As it is, there are now multiple eBook readers and multiple comic book readers available for the iPhone. Each app does things its own way and can — in most cases — only read files formatted for it. What Teleread’s David Rothman justifiably calls the “Tower of eBabel” has gained a few new floors with the iPhone.
I’ve since grown even more disgusted by the idea.
Do you really want a future like this:
You use your smartphone browser to go to a site for the first time. The site senses the phone you’re on and immediately offers you a screen that invites you to download their custom app.
You do so.
After that download comes some behind-the-scenes uploading of certain information from your phone. Maybe your browser cookies are grabbed. Or maybe your Home Location or Current Location. Your privacy has been swapped for… what exactly?
You activate the app and find to your — inevitable! — disappointment that it’s nothing more than a cheesy marketing app that doesn’t provide any of the information you planned to get from the website itself.
Let’s go one step further in this hell. When you quit the app to try to go back to the website via your browser, it already knows you’ve downloaded the app and it autoevilly quits your browser and launches the damn app!
The only way for you to access the website via your phone again is to delete the app itself. But don’t forget: When you go back, you’ll be invited to download it again!
And that’s only a small part of the nightmare.
Imagine having your Palm Pre loaded with these clapplets. Let’s rattle off what a dark future could manifest, one each for: your bank, your electric company, your gas company, your smartphone vendor, your cellphone carrier, your child’s school/daycare, your doctor, your hospital, your pharmacy, your cable TV provider, your local mass transit company, your local library, your car mechanic, your plumber, your dentist, your municipal government, your state government, our federal government, possible separate ones for each government agency — and one for each news site you read, one for each Internet site or blog you visit. And more. Much, much more.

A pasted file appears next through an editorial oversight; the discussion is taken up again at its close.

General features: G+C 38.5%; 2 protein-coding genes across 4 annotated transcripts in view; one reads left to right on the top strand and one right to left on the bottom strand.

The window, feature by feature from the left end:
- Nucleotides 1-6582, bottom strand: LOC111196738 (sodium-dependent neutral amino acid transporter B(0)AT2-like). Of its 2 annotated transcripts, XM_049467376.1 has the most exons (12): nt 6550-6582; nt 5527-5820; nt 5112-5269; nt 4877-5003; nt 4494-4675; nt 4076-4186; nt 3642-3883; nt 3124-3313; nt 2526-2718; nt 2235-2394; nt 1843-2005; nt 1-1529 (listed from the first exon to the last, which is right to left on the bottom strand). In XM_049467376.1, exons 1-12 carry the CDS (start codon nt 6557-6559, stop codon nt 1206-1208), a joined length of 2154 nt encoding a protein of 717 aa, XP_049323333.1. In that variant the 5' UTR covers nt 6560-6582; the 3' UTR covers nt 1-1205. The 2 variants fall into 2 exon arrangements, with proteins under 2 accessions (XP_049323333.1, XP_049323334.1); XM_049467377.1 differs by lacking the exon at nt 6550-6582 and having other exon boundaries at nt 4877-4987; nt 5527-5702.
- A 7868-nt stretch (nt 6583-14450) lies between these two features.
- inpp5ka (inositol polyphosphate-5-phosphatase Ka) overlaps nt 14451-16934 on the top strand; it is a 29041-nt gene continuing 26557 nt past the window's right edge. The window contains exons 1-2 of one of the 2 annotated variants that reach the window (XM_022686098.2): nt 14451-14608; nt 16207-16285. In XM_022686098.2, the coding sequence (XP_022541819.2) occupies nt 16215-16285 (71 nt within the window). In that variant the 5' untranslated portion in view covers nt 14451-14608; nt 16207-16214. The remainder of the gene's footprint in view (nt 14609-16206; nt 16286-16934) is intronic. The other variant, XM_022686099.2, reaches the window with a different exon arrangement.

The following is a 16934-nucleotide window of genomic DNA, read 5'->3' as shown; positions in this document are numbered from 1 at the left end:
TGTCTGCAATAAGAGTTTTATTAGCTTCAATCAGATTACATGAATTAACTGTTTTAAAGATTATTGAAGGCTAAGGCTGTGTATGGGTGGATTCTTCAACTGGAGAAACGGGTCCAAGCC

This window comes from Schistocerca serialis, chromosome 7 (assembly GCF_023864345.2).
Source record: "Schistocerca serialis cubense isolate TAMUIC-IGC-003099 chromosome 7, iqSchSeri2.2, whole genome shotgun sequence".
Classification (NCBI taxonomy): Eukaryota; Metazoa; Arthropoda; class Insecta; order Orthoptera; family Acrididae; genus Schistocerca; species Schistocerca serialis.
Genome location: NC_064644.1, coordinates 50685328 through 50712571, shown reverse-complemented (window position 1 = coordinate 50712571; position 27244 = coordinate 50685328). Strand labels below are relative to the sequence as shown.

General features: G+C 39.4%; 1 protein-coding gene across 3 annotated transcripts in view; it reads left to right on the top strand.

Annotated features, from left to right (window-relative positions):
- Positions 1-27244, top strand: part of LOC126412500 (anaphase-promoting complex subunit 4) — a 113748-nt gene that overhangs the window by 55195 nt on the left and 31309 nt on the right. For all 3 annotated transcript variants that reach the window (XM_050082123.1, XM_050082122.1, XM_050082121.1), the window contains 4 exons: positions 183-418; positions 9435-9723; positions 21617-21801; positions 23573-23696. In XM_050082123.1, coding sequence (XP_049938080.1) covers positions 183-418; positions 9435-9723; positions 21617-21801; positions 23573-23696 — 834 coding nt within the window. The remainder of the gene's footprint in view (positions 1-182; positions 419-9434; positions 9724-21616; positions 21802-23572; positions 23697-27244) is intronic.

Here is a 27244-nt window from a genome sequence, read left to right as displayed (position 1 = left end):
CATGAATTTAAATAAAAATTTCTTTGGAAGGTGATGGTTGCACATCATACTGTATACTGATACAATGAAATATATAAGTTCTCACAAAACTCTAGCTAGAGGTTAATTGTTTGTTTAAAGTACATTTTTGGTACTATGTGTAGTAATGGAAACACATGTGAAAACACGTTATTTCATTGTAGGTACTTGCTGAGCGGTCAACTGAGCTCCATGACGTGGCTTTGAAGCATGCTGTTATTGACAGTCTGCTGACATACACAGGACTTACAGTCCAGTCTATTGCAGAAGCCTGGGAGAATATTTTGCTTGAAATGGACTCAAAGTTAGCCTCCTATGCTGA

Just how “clapped out” will our Palm Pre become? How useful will the browser be if everyone wants to bypass it with their own “channel” on the Pre?
How will we be able to easily navigate between real apps and clapplets?
How much storage space is going to be wasted for clapplets that are used perhaps only once or twice a month, if that?
This is going to be a nightmare.
And it has already backfired in one instance: The Android App Store. I wanted to see what applications are available for the T-Mobile G1. But I couldn’t. The only way to access the store is via a G1. There is no website. There’s not even a desktop app like iTunes so I can browse and perhaps become interested in the G1 through what others have created for it. It’s incredibly shortsighted for Google to think only current G1 owners would be interested in Android apps. How does that grow the potential market?
This is the endgame of clapplets: No more Internet as we know it. I can see a day a few years from now when you’ll call up an URL and be told there is no website, only an clapplet for your smartphone. Why not? Think about it: a clapplet on your phone allows them total control over what they want you to see. Moreso than a website. Discoveries have been made on the Net by people fooling around with URLs. Clapplets will prevent that.
No. No. No. Stop. Please stop. Just stop now. Really. Stop.